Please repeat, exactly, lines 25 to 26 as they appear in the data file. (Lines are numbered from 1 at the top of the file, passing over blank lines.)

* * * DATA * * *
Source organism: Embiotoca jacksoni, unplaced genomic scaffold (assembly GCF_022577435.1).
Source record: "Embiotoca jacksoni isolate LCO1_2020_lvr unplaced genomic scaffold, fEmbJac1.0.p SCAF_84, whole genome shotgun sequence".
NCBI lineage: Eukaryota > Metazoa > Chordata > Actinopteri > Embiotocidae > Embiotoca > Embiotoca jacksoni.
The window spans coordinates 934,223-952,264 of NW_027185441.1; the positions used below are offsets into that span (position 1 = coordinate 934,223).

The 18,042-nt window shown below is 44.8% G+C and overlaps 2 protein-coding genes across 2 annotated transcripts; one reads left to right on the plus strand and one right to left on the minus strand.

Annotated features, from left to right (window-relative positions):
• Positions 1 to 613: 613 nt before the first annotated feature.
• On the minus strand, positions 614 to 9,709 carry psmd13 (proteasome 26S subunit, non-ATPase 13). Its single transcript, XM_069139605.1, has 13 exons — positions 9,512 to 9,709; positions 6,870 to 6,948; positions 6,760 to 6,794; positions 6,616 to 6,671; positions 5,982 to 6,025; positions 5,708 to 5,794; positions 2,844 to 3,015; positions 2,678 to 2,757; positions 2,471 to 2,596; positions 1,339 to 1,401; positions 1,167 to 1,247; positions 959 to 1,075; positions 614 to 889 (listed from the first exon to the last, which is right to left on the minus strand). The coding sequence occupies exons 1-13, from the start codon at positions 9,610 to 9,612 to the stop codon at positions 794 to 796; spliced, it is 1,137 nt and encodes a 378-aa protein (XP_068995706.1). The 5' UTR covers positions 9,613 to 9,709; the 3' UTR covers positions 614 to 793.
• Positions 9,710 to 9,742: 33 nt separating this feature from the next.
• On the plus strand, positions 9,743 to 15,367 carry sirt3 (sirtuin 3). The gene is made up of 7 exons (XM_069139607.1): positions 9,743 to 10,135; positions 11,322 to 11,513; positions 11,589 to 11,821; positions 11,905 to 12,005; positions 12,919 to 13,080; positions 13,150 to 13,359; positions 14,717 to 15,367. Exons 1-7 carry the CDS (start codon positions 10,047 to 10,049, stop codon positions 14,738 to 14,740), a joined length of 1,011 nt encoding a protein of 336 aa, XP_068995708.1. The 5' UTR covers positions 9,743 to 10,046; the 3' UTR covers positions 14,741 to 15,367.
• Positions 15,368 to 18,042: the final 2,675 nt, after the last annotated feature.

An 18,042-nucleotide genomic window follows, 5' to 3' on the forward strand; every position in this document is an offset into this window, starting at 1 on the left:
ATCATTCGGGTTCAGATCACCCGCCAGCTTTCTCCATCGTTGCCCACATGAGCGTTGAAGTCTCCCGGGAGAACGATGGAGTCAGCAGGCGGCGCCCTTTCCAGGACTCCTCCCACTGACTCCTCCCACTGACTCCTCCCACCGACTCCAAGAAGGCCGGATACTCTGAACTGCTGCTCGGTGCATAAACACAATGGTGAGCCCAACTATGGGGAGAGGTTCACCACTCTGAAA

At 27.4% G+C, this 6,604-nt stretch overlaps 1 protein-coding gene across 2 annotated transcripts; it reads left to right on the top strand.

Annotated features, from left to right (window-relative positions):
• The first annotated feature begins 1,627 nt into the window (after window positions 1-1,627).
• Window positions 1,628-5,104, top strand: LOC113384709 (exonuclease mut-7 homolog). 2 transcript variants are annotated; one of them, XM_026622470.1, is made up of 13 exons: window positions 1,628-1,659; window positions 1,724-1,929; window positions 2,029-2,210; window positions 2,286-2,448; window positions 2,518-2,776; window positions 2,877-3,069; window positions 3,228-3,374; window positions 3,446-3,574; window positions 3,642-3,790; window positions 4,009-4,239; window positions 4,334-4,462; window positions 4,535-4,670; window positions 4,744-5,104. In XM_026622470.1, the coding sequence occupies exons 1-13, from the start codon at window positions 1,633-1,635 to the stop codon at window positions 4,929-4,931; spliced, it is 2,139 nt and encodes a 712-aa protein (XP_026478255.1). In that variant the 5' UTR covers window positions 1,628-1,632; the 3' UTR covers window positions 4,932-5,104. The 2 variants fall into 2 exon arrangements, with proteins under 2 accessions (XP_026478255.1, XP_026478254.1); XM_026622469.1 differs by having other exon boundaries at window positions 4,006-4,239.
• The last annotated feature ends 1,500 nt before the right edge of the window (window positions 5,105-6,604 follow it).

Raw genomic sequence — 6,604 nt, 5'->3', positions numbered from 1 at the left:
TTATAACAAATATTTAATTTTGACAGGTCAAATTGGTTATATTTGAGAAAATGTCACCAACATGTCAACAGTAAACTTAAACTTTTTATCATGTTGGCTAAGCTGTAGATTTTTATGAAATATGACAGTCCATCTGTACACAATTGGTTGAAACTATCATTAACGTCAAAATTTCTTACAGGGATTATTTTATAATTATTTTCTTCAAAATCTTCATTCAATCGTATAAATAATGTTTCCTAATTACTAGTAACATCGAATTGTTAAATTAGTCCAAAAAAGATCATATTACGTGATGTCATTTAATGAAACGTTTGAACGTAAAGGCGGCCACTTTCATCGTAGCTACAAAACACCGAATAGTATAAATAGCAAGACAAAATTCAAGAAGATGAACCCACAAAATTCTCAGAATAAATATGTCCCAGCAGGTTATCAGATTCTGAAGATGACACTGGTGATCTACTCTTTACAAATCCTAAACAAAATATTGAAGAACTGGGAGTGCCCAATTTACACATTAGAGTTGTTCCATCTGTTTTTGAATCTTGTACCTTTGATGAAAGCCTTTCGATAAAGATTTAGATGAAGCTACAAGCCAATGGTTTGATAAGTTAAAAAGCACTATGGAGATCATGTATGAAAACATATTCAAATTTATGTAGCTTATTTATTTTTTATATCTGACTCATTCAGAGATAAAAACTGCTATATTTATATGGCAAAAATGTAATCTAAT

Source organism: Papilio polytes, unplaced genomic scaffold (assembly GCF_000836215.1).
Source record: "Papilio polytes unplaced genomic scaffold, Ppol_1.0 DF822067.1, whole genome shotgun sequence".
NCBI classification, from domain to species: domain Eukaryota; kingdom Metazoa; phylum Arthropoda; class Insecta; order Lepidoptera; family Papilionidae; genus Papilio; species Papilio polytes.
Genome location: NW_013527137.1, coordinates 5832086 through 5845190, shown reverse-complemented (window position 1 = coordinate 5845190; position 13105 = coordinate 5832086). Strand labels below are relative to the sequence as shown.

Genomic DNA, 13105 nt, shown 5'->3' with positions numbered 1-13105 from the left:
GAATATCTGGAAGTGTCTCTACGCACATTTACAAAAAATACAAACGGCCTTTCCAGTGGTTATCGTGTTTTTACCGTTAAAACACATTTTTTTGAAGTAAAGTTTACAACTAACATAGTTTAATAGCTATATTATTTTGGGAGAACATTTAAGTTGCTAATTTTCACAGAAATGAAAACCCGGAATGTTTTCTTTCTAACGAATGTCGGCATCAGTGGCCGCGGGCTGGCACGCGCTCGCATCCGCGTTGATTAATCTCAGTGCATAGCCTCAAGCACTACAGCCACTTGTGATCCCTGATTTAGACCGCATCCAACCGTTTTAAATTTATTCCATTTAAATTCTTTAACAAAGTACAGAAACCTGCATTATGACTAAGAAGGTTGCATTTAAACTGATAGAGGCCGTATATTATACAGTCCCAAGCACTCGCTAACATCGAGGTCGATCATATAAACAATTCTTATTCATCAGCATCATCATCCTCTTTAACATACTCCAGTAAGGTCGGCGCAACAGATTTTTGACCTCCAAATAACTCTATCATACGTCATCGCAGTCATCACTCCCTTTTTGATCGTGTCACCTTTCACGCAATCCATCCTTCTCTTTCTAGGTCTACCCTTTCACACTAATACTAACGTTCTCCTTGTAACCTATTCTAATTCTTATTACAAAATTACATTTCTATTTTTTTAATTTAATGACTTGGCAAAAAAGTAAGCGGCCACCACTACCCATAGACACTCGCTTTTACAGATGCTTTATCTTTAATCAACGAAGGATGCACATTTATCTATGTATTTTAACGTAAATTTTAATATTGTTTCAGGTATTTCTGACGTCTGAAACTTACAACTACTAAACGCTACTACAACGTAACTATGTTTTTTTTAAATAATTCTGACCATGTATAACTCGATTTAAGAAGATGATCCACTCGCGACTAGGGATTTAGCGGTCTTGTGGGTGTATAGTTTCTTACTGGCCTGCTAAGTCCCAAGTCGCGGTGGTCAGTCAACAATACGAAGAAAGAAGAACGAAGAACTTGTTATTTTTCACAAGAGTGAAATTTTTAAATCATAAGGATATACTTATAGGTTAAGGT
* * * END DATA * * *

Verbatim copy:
Genomic DNA, 13105 nt, shown 5'->3' with positions numbered 1-13105 from the left:
GAATATCTGGAAGTGTCTCTACGCACATTTACAAAAAATACAAACGGCCTTTCCAGTGGTTATCGTGTTTTTACCGTTAAAACACATTTTTTTGAAGTAAAGTTTACAACTAACATAGTTTAATAGCTATATTATTTTGGGAGAACATTTAAGTTGCTAATTTTCACAGAAATGAAAACCCGGAATGTTTTCTTTCTAACGAATGTCGGCATCAGTGGCCGCGGGCTGGCACGCGCTCGCATCCGCGTTGATTAATCTCAGTGCATAGCCTCAAGCACTACAGCCACTTGTGATCCCTGATTTAGACCGCATCCAACCGTTTTAAATTTATTCCATTTAAATTCTTTAACAAAGTACAGAAACCTGCATTATGACTAAGAAGGTTGCATTTAAACTGATAGAGGCCGTATATTATACAGTCCCAAGCACTCGCTAACATCGAGGTCGATCATATAAACAATTCTTATTCATCAGCATCATCATCCTCTTTAACATACTCCAGTAAGGTCGGCGCAACAGATTTTTGACCTCCAAATAACTCTATCATACGTCATCGCAGTCATCACTCCCTTTTTGATCGTGTCACCTTTCACGCAATCCATCCTTCTCTTTCTAGGTCTACCCTTTCACACTAATACTAACGTTCTCCTTGTAACCTATTCTAATTCTTATTACAAAATTACATTTCTATTTTTTTAATTTAATGACTTGGCAAAAAAGTAAGCGGCCACCACTACCCATAGACACTCGCTTTTACAGATGCTTTATCTTTAATCAACGAAGGATGCACATTTATCTATGTATTTTAACGTAAATTTTAATATTGTTTCAGGTATTTCTGACGTCTGAAACTTACAACTACTAAACGCTACTACAACGTAACTATGTTTTTTTTAAATAATTCTGACCATGTATAACTCGATTTAAGAAGATGATCCACTCGCGACTAGGGATTTAGCGGTCTTGTGGGTGTATAGTTTCTTACTGGCCTGCTAAGTCCCAAGTCGCGGTGGTCAGTCAACAATACGAAGAAAGAAGAACGAAGAACTTGTTATTTTTCACAAGAGTGAAATTTTTAAATCATAAGGATATACTTATAGGTTAAGGT